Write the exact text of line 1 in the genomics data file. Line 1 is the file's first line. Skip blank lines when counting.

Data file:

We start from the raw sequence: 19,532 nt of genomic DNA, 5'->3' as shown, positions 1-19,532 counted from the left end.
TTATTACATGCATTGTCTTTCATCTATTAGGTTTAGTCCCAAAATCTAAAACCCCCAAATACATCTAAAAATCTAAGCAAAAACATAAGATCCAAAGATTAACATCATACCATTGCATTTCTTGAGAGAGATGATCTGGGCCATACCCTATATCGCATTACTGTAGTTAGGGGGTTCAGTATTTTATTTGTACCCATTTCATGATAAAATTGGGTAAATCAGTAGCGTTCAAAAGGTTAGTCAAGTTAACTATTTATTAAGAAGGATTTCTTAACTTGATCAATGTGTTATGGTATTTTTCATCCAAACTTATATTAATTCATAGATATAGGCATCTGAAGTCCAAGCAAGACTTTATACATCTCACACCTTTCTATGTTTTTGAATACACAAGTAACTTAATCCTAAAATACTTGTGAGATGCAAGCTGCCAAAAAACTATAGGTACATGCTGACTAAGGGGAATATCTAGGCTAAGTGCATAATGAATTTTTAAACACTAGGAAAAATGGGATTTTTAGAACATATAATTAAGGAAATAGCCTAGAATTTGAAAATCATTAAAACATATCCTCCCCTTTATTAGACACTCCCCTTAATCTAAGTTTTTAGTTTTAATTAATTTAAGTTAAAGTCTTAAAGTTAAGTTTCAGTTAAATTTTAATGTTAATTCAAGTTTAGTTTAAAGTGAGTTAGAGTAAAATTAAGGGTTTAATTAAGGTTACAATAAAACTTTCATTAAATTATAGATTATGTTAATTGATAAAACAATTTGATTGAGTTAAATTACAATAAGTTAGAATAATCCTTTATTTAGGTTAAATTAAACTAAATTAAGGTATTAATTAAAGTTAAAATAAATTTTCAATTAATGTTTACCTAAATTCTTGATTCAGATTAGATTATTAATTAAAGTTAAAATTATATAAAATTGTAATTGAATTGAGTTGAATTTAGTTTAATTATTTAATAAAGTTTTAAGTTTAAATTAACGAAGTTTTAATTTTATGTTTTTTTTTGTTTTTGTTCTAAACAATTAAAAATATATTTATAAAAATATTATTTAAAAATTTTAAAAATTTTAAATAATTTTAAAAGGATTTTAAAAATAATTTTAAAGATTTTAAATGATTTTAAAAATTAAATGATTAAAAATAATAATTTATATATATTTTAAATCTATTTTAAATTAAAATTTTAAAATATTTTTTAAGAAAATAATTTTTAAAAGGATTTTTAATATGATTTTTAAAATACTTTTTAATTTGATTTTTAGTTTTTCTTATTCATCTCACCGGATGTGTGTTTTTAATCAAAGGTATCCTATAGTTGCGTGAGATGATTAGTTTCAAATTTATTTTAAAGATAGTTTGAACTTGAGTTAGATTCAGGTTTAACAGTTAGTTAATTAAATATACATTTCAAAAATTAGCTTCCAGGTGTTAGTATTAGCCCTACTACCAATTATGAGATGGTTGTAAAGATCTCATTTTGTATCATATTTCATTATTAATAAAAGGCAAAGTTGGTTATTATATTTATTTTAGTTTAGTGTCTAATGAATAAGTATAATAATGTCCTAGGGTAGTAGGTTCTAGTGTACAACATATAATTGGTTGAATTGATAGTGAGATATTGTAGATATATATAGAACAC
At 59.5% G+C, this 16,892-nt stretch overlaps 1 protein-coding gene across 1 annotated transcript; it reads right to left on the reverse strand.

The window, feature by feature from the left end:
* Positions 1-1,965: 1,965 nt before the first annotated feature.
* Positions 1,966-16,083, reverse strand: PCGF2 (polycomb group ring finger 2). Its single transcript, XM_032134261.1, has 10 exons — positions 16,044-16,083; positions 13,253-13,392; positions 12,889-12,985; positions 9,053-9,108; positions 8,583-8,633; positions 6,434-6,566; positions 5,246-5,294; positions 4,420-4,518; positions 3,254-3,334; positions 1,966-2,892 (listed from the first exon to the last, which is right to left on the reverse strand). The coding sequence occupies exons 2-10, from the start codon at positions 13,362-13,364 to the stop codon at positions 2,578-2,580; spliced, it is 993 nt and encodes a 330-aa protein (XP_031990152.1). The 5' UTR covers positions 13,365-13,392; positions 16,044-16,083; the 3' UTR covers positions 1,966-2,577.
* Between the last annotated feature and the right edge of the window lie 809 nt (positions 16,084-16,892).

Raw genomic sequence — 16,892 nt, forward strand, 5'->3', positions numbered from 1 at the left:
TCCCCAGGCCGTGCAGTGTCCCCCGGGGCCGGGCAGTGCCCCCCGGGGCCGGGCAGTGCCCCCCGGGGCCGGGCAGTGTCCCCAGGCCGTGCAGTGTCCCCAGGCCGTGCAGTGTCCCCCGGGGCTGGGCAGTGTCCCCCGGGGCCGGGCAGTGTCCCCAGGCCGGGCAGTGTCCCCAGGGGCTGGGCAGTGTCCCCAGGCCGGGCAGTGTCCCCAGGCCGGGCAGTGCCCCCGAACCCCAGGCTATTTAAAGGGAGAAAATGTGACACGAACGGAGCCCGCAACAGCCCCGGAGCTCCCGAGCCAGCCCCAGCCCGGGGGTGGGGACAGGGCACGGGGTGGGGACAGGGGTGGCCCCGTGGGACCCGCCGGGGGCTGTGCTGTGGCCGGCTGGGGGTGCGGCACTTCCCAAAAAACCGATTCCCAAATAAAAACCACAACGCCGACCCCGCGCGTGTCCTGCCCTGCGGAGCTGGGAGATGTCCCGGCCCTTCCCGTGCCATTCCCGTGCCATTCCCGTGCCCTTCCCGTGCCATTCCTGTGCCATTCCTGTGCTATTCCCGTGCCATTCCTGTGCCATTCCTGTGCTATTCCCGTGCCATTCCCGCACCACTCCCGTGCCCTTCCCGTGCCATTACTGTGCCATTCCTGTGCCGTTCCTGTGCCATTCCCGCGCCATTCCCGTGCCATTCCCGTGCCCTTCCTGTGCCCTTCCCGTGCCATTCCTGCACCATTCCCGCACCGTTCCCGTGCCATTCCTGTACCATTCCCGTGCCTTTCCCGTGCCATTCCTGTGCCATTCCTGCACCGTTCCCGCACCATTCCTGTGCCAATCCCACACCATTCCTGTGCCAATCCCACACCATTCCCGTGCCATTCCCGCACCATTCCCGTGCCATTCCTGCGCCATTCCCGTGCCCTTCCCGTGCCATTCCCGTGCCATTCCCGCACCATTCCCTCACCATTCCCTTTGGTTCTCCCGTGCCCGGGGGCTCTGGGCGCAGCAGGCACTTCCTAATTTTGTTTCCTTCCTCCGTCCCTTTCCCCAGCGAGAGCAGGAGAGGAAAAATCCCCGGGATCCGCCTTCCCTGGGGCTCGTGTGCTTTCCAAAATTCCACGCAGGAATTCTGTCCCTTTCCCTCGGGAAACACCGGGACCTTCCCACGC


We start from the raw sequence: 19,532 nt of genomic DNA, 5'->3' as shown, positions 1-19,532 counted from the left end.